I include this anecdote here to pull back the curtain to reveal a more controlling side of Mowatt’s personality that in her own writing and much of the writing of others is concealed under the façade of sweet feminine graciousness that was more socially acceptable for women of her class in the Victorian era. Although in her autobiography she does not complain about the disordered manner in which the events of 1853 unfolded, in my opinion, the way in which she re-writes the chaos of that year out of existence does indicate that she wished things would have occurred differently.

The new year started with Mowatt still riding high on the wave of popularity generated by “Ingomar.” She had launched two new roles, “Anne Blake” in December at the Broadway Theater and “Adrienne” in “Adrienne the Actress” at Howard Athenaeum.

J. Westland Marston’s heroine was a bit of a change of pace for Mowatt. Rather than an historical heroine set in the glamorous past, Marston’s Anne Blake was contemporary maiden. The role was not as much a departure from Mowatt’s usual type as another new character she had debuted a few months earlier in “All that Glitters is not Gold.” As the following review describes;

Mrs. Mowatt’s conception of the character of Martha Gibbs accords better with the probabilities of the cast than any other we have ever seen. Most actresses convert the factory girl, living in a garret and spinning cotton for her bread, into a much finer lady, more delicately-fingered and daintily bred than the Lady Valeria or any other lady. Mrs. Mowatt represents her as a girl with a good heart and some breeding, but in all general features a factory girl working for her bread.4

In tribute to her role model, Rachel, the legendary tragedienne of the Comédie-Française, Mowatt took on the role of Adrienne in a play called “Adrienne the Actress” in U.S. This drama, billed under the title “Adrienne Lecourveur” in other translations, was written by Eugene Scribe for the renowned French actress. The play is a romantic tragedy filled with backstage intrigues. None of these new titles rivalled “Ingomar” in popularity, but were well-received by the public and critics.

Illustration for "Adrienne Lecouvreur"
Illustration for “Adrienne Lecouvreur”

On March 24, Mowatt was in the middle of a successful tour of the South when, without warning or prelude, the following announcement was appeared in the Boston Evening Transcript;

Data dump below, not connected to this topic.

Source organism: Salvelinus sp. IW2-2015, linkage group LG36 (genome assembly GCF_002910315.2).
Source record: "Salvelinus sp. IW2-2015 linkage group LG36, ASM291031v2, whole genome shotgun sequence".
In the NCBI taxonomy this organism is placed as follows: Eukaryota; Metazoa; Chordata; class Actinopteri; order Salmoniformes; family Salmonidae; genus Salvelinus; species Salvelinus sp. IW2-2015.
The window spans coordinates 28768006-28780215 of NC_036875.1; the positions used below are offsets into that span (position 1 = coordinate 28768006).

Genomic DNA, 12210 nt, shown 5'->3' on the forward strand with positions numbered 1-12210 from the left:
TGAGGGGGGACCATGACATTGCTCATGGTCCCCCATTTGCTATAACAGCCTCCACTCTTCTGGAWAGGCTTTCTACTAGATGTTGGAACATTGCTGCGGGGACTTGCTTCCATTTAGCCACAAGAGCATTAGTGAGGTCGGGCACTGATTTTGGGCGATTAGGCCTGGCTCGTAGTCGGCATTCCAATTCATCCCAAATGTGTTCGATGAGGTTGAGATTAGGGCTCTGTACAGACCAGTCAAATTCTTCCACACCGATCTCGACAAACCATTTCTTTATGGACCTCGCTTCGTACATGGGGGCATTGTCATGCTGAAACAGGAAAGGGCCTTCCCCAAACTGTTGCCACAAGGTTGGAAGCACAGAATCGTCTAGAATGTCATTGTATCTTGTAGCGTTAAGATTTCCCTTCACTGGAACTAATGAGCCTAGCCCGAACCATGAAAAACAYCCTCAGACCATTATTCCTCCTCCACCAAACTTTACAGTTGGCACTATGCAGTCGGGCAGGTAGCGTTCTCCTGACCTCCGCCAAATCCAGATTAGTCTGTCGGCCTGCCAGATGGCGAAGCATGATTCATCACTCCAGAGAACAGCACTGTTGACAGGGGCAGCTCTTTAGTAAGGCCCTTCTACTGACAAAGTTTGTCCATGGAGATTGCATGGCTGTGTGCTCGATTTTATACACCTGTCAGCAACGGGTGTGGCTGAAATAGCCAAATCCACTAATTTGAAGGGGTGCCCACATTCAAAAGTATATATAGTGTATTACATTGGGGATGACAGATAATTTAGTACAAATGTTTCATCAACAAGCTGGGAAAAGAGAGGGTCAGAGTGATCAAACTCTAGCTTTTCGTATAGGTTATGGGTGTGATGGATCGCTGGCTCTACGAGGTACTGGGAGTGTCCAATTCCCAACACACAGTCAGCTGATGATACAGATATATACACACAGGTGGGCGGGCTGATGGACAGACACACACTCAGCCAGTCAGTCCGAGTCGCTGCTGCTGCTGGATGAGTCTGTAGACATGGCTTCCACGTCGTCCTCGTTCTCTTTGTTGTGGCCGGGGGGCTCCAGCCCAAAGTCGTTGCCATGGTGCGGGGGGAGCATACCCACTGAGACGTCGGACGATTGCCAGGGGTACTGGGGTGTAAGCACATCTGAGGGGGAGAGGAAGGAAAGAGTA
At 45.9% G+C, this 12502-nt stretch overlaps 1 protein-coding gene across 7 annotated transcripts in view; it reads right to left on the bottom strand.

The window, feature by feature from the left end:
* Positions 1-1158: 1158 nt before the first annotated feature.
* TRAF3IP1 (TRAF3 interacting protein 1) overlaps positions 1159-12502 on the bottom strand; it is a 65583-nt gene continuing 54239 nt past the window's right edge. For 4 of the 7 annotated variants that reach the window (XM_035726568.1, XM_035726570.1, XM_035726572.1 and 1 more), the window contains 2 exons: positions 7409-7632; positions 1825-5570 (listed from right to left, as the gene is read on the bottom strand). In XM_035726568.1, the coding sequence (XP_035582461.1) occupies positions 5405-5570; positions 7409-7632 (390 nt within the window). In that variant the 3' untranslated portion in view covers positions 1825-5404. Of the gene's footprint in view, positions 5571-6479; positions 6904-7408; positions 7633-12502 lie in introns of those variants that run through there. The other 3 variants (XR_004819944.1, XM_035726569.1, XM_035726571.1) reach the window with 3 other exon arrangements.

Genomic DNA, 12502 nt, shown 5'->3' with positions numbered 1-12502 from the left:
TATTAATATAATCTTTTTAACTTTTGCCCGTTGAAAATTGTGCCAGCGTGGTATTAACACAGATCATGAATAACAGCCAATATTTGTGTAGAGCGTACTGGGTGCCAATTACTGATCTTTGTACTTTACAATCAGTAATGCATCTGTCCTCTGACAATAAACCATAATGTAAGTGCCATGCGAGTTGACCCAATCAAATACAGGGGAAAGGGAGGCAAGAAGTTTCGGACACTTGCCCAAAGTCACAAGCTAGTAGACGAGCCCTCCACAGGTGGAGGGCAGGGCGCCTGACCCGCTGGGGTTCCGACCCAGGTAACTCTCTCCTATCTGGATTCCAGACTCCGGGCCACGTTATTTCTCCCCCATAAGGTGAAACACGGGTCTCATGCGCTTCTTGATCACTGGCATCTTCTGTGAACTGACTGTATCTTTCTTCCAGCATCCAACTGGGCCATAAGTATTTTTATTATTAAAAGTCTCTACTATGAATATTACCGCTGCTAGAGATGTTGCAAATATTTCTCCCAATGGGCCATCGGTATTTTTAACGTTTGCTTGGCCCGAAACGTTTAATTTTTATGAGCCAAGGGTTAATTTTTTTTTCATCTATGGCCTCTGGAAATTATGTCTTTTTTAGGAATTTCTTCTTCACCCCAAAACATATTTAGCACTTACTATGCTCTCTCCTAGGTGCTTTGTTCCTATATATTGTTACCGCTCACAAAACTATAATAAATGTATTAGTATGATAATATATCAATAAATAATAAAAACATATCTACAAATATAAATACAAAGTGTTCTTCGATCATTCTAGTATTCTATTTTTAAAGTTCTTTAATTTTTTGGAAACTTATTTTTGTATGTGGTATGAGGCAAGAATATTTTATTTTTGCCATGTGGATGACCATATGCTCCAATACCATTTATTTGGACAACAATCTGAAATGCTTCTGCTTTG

We learn that Mr. William F. Ritchie, the well-known editor of the Richmond Enquirer, will soon lead to the hymenial altar, the distinguished actress and estimable woman, Mrs. Mowatt. We know not which party ought to be more the subject of congratulation; but suppose of course it must be the gentleman. It is Mrs. M’s wish to take a farewell leave of the stage in our principal cities. She owes this to the many warm friends whom she has made in her histrionic career, and we hope her “liege lord that is to be,” will interpose no objection. Mrs. M. will carry with her into private life, not only the admiration of those whom her professional success has made friends, but the benedictions of hundreds, whom her benevolence has cheered and assisted.5

The next day, the news of the engagement was in all Boston’s major newspapers and many of leading news outlets in New York. It took the Boston Bee less than twenty-four hours to crown actress Julia Dean heir to Mowatt’s scepter as reigning queen of the U.S. stage.6 By mid-April, most major U.S. papers were buzzing with news of the Ritchie-Mowatt match. Speculation on how soon Anna Cora would quit the stage was rampant.

By mid-summer, when word was out that Mowatt was soon to publish a memoir, the attitude of press was such that this joke, rife with publishing/intimacy puns that tested the boundaries of good taste, made the rounds of many papers;

Mrs. Mowatt is said to be preparing for the press a volume. – Phila. Ledger.

Yes, you are right. It will be ready in the fall. William F. Ritchie of the Richmond Enquirer has engaged the press-work. The composition is to be done by the job in this city. We’ll be bound the work will take. – Boston Mail.

The work we suppose will be struck off in sheets, and when bound –
“It will only be bound in one’s arms.”7

Mowatt reacted the way that — to be perfectly honest — she usually did in stressful situations. She got very ill. She had been suffering from an increasing number of colds, sore throats, and bronchial infections since her return to the U.S. Such problems were rife among performers from this era. Air quality in the sections of urban centers where playhouses were located was frequently bad. Theaters themselves were filled with a veritable smorgasbord of pollutants that could prove damaging to an actor’s respiratory system. Additionally, stress can worsen several types of respiratory-related illnesses.

Although Mowatt was experiencing a high degree of professional success at this time, she was still shouldering a lot of responsibility. Because she was a woman and chose to be careful of her reputation and social standing, her actions were scrutinized closely by her family, acquaintances, the public, and the press. Her choices were often judged harshly.